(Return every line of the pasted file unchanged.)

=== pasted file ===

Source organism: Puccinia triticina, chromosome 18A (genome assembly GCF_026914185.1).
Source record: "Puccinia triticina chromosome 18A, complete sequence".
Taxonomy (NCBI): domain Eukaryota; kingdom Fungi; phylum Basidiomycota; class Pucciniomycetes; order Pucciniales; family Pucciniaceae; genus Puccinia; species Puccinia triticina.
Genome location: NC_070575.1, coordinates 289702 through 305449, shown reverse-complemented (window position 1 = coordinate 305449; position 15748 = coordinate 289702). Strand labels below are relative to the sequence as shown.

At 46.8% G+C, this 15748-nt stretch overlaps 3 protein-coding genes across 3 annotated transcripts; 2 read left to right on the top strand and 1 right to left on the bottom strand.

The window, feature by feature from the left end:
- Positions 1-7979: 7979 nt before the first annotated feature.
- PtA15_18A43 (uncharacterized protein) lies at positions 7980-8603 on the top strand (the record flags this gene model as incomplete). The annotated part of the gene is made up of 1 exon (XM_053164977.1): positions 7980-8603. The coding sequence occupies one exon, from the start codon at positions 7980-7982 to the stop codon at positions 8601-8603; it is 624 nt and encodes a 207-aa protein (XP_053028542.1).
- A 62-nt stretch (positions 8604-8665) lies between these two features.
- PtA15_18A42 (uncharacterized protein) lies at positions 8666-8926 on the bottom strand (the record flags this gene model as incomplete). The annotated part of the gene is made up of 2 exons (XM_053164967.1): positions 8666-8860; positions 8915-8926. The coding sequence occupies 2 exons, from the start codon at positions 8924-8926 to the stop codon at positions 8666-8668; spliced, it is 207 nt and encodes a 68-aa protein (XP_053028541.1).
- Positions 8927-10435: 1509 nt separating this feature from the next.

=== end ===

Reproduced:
Source organism: Puccinia triticina, chromosome 18A (genome assembly GCF_026914185.1).
Source record: "Puccinia triticina chromosome 18A, complete sequence".
Taxonomy (NCBI): domain Eukaryota; kingdom Fungi; phylum Basidiomycota; class Pucciniomycetes; order Pucciniales; family Pucciniaceae; genus Puccinia; species Puccinia triticina.
Genome location: NC_070575.1, coordinates 289702 through 305449, shown reverse-complemented (window position 1 = coordinate 305449; position 15748 = coordinate 289702). Strand labels below are relative to the sequence as shown.

At 46.8% G+C, this 15748-nt stretch overlaps 3 protein-coding genes across 3 annotated transcripts; 2 read left to right on the top strand and 1 right to left on the bottom strand.

The window, feature by feature from the left end:
- Positions 1-7979: 7979 nt before the first annotated feature.
- PtA15_18A43 (uncharacterized protein) lies at positions 7980-8603 on the top strand (the record flags this gene model as incomplete). The annotated part of the gene is made up of 1 exon (XM_053164977.1): positions 7980-8603. The coding sequence occupies one exon, from the start codon at positions 7980-7982 to the stop codon at positions 8601-8603; it is 624 nt and encodes a 207-aa protein (XP_053028542.1).
- A 62-nt stretch (positions 8604-8665) lies between these two features.
- PtA15_18A42 (uncharacterized protein) lies at positions 8666-8926 on the bottom strand (the record flags this gene model as incomplete). The annotated part of the gene is made up of 2 exons (XM_053164967.1): positions 8666-8860; positions 8915-8926. The coding sequence occupies 2 exons, from the start codon at positions 8924-8926 to the stop codon at positions 8666-8668; spliced, it is 207 nt and encodes a 68-aa protein (XP_053028541.1).
- Positions 8927-10435: 1509 nt separating this feature from the next.